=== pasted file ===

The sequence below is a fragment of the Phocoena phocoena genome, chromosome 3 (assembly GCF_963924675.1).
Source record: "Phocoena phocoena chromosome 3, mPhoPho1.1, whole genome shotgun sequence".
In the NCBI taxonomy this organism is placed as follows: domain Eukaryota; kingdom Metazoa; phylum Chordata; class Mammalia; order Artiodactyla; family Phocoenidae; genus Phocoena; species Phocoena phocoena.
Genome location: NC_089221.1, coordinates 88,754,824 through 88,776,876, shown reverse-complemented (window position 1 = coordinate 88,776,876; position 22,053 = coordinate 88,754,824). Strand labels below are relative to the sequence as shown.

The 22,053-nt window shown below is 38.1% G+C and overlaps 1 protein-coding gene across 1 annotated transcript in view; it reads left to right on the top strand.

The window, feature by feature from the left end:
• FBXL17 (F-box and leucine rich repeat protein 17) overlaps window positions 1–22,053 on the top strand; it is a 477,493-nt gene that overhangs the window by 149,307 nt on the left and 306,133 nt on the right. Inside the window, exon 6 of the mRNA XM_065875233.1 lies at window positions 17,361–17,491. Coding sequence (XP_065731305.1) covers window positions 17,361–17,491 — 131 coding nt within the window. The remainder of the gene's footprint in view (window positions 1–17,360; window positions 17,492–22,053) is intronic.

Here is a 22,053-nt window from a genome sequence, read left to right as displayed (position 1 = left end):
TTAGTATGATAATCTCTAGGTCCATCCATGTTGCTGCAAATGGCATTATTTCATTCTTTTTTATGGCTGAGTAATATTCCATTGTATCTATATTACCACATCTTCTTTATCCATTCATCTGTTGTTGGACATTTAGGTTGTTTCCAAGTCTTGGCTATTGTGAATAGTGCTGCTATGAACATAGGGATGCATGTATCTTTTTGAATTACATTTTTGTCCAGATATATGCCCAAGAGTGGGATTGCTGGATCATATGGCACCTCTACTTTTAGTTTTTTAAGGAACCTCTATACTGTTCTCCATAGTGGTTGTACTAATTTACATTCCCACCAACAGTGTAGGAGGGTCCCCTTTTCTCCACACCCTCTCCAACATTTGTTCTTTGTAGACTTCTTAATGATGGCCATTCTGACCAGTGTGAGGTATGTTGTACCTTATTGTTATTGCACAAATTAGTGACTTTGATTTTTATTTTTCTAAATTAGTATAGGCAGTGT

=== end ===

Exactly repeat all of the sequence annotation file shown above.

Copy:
The sequence below is a fragment of the Phocoena phocoena genome, chromosome 3 (assembly GCF_963924675.1).
Source record: "Phocoena phocoena chromosome 3, mPhoPho1.1, whole genome shotgun sequence".
In the NCBI taxonomy this organism is placed as follows: domain Eukaryota; kingdom Metazoa; phylum Chordata; class Mammalia; order Artiodactyla; family Phocoenidae; genus Phocoena; species Phocoena phocoena.
Genome location: NC_089221.1, coordinates 88,754,824 through 88,776,876, shown reverse-complemented (window position 1 = coordinate 88,776,876; position 22,053 = coordinate 88,754,824). Strand labels below are relative to the sequence as shown.

The 22,053-nt window shown below is 38.1% G+C and overlaps 1 protein-coding gene across 1 annotated transcript in view; it reads left to right on the top strand.

The window, feature by feature from the left end:
• FBXL17 (F-box and leucine rich repeat protein 17) overlaps window positions 1–22,053 on the top strand; it is a 477,493-nt gene that overhangs the window by 149,307 nt on the left and 306,133 nt on the right. Inside the window, exon 6 of the mRNA XM_065875233.1 lies at window positions 17,361–17,491. Coding sequence (XP_065731305.1) covers window positions 17,361–17,491 — 131 coding nt within the window. The remainder of the gene's footprint in view (window positions 1–17,360; window positions 17,492–22,053) is intronic.

Here is a 22,053-nt window from a genome sequence, read left to right as displayed (position 1 = left end):
TTAGTATGATAATCTCTAGGTCCATCCATGTTGCTGCAAATGGCATTATTTCATTCTTTTTTATGGCTGAGTAATATTCCATTGTATCTATATTACCACATCTTCTTTATCCATTCATCTGTTGTTGGACATTTAGGTTGTTTCCAAGTCTTGGCTATTGTGAATAGTGCTGCTATGAACATAGGGATGCATGTATCTTTTTGAATTACATTTTTGTCCAGATATATGCCCAAGAGTGGGATTGCTGGATCATATGGCACCTCTACTTTTAGTTTTTTAAGGAACCTCTATACTGTTCTCCATAGTGGTTGTACTAATTTACATTCCCACCAACAGTGTAGGAGGGTCCCCTTTTCTCCACACCCTCTCCAACATTTGTTCTTTGTAGACTTCTTAATGATGGCCATTCTGACCAGTGTGAGGTATGTTGTACCTTATTGTTATTGCACAAATTAGTGACTTTGATTTTTATTTTTCTAAATTAGTATAGGCAGTGT